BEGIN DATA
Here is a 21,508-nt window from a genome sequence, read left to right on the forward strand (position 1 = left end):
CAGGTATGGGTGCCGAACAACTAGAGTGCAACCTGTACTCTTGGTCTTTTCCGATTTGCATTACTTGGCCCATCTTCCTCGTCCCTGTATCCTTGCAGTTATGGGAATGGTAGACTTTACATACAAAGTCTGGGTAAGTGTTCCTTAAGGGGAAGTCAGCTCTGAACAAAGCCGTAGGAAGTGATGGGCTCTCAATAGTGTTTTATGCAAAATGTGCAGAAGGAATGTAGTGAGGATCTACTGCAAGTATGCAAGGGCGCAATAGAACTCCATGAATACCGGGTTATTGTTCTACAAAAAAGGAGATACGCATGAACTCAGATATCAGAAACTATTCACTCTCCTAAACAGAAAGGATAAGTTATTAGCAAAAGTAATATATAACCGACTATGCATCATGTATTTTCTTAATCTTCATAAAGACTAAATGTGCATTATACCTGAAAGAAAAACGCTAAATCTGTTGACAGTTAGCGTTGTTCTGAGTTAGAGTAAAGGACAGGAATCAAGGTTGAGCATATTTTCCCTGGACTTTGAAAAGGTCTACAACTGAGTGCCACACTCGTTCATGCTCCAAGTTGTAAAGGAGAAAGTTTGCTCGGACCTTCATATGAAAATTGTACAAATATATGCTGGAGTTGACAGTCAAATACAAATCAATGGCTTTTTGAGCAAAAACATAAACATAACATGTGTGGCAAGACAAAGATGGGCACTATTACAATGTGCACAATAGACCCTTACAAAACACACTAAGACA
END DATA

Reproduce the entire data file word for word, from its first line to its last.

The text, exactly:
Here is a 21,508-nt window from a genome sequence, read left to right on the forward strand (position 1 = left end):
CAGGTATGGGTGCCGAACAACTAGAGTGCAACCTGTACTCTTGGTCTTTTCCGATTTGCATTACTTGGCCCATCTTCCTCGTCCCTGTATCCTTGCAGTTATGGGAATGGTAGACTTTACATACAAAGTCTGGGTAAGTGTTCCTTAAGGGGAAGTCAGCTCTGAACAAAGCCGTAGGAAGTGATGGGCTCTCAATAGTGTTTTATGCAAAATGTGCAGAAGGAATGTAGTGAGGATCTACTGCAAGTATGCAAGGGCGCAATAGAACTCCATGAATACCGGGTTATTGTTCTACAAAAAAGGAGATACGCATGAACTCAGATATCAGAAACTATTCACTCTCCTAAACAGAAAGGATAAGTTATTAGCAAAAGTAATATATAACCGACTATGCATCATGTATTTTCTTAATCTTCATAAAGACTAAATGTGCATTATACCTGAAAGAAAAACGCTAAATCTGTTGACAGTTAGCGTTGTTCTGAGTTAGAGTAAAGGACAGGAATCAAGGTTGAGCATATTTTCCCTGGACTTTGAAAAGGTCTACAACTGAGTGCCACACTCGTTCATGCTCCAAGTTGTAAAGGAGAAAGTTTGCTCGGACCTTCATATGAAAATTGTACAAATATATGCTGGAGTTGACAGTCAAATACAAATCAATGGCTTTTTGAGCAAAAACATAAACATAACATGTGTGGCAAGACAAAGATGGGCACTATTACAATGTGCACAATAGACCCTTACAAAACACACTAAGACA